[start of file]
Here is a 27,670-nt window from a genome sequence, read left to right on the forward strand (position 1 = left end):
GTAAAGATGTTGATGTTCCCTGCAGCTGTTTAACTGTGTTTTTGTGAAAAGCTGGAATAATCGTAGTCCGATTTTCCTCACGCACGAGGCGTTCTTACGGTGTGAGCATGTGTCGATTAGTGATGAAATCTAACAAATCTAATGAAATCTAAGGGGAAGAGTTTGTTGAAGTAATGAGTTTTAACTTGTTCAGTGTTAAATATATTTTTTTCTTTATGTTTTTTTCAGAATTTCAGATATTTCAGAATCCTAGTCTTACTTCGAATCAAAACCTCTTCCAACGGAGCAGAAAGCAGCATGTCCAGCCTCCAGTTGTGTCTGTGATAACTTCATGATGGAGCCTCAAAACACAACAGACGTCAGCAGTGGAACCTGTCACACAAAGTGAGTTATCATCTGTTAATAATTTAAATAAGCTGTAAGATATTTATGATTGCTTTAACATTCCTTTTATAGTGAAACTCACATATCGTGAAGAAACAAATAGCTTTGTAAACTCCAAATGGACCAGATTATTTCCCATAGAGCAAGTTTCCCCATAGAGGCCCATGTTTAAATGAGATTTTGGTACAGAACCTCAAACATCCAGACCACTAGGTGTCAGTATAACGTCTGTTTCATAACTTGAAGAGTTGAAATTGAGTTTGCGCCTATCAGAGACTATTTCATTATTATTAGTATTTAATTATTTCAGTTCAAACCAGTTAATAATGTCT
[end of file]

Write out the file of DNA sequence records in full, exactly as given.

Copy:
Here is a 27,670-nt window from a genome sequence, read left to right on the forward strand (position 1 = left end):
GTAAAGATGTTGATGTTCCCTGCAGCTGTTTAACTGTGTTTTTGTGAAAAGCTGGAATAATCGTAGTCCGATTTTCCTCACGCACGAGGCGTTCTTACGGTGTGAGCATGTGTCGATTAGTGATGAAATCTAACAAATCTAATGAAATCTAAGGGGAAGAGTTTGTTGAAGTAATGAGTTTTAACTTGTTCAGTGTTAAATATATTTTTTTCTTTATGTTTTTTTCAGAATTTCAGATATTTCAGAATCCTAGTCTTACTTCGAATCAAAACCTCTTCCAACGGAGCAGAAAGCAGCATGTCCAGCCTCCAGTTGTGTCTGTGATAACTTCATGATGGAGCCTCAAAACACAACAGACGTCAGCAGTGGAACCTGTCACACAAAGTGAGTTATCATCTGTTAATAATTTAAATAAGCTGTAAGATATTTATGATTGCTTTAACATTCCTTTTATAGTGAAACTCACATATCGTGAAGAAACAAATAGCTTTGTAAACTCCAAATGGACCAGATTATTTCCCATAGAGCAAGTTTCCCCATAGAGGCCCATGTTTAAATGAGATTTTGGTACAGAACCTCAAACATCCAGACCACTAGGTGTCAGTATAACGTCTGTTTCATAACTTGAAGAGTTGAAATTGAGTTTGCGCCTATCAGAGACTATTTCATTATTATTAGTATTTAATTATTTCAGTTCAAACCAGTTAATAATGTCT